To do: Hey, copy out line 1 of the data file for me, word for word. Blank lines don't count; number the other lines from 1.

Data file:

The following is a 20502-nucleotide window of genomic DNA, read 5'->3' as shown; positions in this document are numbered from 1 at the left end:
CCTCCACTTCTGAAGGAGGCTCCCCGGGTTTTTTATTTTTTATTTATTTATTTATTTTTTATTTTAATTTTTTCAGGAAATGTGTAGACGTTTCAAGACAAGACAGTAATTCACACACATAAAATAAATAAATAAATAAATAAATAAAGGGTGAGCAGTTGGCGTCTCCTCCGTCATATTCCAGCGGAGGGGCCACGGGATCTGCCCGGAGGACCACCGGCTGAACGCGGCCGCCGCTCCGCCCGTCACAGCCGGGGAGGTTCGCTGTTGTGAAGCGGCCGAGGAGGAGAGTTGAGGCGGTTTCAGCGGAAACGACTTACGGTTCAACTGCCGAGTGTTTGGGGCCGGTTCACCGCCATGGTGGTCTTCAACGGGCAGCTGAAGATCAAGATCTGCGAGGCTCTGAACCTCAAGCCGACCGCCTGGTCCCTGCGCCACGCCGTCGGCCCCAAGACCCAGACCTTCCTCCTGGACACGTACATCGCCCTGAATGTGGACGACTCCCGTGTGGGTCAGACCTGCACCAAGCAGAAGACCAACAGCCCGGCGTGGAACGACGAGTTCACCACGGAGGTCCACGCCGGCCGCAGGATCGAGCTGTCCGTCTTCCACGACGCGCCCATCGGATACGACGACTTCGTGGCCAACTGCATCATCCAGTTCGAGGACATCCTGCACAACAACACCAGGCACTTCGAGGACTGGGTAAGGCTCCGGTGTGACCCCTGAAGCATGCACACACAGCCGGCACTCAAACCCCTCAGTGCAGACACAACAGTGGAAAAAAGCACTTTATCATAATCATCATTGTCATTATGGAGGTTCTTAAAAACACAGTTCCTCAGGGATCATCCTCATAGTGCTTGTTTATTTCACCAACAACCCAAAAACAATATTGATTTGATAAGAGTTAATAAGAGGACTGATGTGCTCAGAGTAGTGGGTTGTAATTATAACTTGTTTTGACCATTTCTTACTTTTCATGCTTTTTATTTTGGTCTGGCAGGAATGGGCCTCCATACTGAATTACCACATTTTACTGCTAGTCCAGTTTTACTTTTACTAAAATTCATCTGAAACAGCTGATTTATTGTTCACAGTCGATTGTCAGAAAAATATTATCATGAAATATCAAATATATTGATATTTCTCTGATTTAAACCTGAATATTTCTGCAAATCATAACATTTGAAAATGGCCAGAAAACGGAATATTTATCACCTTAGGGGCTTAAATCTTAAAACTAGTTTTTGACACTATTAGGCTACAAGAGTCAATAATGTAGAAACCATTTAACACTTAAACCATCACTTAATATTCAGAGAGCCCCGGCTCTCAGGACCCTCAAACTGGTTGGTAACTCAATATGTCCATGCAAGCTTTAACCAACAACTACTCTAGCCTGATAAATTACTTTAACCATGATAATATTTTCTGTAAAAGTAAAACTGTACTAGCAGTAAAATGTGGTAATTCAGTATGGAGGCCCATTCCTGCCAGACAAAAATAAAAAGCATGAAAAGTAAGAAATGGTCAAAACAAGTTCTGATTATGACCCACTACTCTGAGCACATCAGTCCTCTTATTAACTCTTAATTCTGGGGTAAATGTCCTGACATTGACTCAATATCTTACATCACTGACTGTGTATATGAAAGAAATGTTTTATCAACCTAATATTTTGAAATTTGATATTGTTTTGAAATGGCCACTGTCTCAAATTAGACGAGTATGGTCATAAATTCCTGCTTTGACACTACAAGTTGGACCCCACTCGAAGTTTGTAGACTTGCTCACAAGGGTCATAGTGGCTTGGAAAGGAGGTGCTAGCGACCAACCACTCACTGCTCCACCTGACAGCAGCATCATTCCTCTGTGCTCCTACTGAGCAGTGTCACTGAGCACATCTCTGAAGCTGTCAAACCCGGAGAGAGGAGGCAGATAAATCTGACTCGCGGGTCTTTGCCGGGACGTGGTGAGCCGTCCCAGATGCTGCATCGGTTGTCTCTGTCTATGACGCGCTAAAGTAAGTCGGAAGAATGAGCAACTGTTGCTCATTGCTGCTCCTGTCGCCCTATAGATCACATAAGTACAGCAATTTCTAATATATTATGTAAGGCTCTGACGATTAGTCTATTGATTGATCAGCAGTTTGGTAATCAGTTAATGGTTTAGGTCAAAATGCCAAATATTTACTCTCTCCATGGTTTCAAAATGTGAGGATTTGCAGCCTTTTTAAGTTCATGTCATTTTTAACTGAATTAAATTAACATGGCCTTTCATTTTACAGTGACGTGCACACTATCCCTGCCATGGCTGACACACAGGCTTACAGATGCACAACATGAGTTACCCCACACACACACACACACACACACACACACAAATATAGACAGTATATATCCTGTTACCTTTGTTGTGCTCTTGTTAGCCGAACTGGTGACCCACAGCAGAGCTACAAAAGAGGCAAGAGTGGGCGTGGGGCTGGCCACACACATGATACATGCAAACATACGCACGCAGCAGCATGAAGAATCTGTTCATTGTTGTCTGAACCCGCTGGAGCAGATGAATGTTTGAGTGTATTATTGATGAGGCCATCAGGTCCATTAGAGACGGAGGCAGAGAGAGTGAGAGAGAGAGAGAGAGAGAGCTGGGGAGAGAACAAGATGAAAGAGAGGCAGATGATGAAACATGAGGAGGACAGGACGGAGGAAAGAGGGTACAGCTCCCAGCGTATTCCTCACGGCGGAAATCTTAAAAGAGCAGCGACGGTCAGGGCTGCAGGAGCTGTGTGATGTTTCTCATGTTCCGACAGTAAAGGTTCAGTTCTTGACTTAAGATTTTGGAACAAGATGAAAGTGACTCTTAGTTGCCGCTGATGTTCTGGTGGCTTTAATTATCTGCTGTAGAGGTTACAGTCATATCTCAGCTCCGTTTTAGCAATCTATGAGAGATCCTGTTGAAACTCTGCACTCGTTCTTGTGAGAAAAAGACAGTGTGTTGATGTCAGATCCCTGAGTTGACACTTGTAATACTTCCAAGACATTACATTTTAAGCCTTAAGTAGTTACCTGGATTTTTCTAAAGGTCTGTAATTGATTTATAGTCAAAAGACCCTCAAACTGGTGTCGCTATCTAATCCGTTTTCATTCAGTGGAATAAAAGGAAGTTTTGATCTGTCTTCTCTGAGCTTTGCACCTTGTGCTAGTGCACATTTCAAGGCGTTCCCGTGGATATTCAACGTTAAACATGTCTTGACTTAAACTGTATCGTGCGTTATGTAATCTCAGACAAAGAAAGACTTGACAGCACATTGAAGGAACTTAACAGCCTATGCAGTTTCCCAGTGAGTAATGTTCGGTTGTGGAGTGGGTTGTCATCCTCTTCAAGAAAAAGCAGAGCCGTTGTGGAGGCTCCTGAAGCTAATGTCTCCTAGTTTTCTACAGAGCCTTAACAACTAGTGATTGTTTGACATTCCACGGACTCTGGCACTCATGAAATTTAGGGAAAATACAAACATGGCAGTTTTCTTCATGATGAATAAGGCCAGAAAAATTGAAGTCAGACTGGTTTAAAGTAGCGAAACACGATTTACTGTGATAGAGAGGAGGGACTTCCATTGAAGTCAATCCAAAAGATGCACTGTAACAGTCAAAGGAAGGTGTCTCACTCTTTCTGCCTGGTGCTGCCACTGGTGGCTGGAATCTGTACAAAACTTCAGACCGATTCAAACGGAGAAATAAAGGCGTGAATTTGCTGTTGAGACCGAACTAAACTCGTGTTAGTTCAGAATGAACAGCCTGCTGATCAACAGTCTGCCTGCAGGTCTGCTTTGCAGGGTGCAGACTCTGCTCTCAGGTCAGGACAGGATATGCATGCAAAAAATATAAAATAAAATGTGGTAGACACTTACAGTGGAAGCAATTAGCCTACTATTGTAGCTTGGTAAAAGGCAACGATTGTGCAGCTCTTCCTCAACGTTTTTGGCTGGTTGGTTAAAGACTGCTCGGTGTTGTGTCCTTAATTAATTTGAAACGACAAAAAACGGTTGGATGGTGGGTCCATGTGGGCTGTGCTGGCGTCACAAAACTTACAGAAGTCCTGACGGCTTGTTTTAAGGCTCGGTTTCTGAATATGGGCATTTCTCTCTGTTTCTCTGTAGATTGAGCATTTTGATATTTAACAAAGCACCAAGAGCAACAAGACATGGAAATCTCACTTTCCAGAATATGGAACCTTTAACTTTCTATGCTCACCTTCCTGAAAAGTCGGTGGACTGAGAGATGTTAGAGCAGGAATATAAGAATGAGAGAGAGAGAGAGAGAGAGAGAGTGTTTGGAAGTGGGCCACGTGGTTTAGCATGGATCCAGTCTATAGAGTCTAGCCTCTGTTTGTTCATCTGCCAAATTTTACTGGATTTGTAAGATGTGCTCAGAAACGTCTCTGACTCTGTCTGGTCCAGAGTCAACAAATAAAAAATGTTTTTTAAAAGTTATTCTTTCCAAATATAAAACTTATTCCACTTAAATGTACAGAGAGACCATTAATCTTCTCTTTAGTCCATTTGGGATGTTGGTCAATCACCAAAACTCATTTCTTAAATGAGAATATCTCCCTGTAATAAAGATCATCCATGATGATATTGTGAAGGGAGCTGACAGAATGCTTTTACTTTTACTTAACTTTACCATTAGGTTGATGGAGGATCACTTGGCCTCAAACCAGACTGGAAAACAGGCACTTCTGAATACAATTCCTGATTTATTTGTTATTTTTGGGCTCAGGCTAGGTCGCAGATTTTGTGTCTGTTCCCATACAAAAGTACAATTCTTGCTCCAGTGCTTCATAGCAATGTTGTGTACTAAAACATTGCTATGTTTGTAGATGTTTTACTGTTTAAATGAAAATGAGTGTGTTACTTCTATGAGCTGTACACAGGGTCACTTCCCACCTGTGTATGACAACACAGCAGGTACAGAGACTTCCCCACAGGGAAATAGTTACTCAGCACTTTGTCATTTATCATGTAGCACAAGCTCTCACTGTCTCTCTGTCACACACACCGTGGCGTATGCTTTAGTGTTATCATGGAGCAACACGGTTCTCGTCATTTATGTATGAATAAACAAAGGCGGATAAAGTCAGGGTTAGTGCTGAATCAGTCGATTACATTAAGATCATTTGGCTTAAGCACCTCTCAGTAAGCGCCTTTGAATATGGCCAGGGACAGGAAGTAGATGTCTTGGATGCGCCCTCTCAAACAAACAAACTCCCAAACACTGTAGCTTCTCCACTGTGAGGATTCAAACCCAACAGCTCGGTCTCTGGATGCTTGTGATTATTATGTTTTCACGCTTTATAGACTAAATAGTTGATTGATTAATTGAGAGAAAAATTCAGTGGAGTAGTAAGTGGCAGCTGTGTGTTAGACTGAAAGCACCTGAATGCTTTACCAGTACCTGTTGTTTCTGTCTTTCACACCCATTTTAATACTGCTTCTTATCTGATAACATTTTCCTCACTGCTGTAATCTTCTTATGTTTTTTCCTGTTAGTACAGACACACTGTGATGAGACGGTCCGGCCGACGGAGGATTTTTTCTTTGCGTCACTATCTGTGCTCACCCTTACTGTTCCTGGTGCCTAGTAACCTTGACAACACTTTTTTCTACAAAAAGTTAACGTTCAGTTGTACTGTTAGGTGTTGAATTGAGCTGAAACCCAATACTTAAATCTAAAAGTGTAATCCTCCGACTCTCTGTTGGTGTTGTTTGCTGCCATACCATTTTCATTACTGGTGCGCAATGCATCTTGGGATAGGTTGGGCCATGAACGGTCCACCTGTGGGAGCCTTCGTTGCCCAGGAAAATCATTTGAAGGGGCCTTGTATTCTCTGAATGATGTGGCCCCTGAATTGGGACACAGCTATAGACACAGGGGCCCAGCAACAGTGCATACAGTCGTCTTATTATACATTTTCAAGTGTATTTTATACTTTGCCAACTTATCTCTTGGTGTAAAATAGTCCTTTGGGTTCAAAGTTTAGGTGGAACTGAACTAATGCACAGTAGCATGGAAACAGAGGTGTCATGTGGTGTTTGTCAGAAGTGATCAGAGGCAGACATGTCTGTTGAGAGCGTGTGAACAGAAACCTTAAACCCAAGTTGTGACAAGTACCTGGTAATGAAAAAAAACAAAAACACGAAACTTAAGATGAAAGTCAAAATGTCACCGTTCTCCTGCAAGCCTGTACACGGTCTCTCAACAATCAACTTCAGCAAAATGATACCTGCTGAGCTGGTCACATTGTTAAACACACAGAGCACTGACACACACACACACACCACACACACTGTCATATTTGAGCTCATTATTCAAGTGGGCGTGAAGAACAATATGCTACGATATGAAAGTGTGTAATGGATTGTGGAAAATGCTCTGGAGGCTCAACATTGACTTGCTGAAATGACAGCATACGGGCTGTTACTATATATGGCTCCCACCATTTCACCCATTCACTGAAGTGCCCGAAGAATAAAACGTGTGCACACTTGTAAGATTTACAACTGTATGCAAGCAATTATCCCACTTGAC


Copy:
The following is a 20502-nucleotide window of genomic DNA, read 5'->3' as shown; positions in this document are numbered from 1 at the left end: